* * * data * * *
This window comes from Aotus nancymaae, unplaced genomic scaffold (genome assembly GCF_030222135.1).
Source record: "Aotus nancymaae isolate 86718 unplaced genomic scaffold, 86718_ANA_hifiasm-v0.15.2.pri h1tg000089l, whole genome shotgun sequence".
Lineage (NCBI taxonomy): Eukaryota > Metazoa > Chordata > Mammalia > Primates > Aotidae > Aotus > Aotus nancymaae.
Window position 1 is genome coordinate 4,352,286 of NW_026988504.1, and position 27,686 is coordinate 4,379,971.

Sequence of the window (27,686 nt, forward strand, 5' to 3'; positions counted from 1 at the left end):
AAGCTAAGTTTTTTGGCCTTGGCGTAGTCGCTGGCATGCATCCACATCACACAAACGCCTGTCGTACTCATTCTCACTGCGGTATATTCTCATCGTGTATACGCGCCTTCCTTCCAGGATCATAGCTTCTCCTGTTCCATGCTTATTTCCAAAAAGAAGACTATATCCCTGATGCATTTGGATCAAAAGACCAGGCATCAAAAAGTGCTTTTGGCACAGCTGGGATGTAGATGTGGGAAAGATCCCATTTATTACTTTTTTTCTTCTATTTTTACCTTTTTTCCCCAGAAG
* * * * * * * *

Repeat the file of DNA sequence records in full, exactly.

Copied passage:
This window comes from Aotus nancymaae, unplaced genomic scaffold (genome assembly GCF_030222135.1).
Source record: "Aotus nancymaae isolate 86718 unplaced genomic scaffold, 86718_ANA_hifiasm-v0.15.2.pri h1tg000089l, whole genome shotgun sequence".
Lineage (NCBI taxonomy): Eukaryota > Metazoa > Chordata > Mammalia > Primates > Aotidae > Aotus > Aotus nancymaae.
Window position 1 is genome coordinate 4,352,286 of NW_026988504.1, and position 27,686 is coordinate 4,379,971.

Sequence of the window (27,686 nt, forward strand, 5' to 3'; positions counted from 1 at the left end):
AAGCTAAGTTTTTTGGCCTTGGCGTAGTCGCTGGCATGCATCCACATCACACAAACGCCTGTCGTACTCATTCTCACTGCGGTATATTCTCATCGTGTATACGCGCCTTCCTTCCAGGATCATAGCTTCTCCTGTTCCATGCTTATTTCCAAAAAGAAGACTATATCCCTGATGCATTTGGATCAAAAGACCAGGCATCAAAAAGTGCTTTTGGCACAGCTGGGATGTAGATGTGGGAAAGATCCCATTTATTACTTTTTTTCTTCTATTTTTACCTTTTTTCCCCAGAAG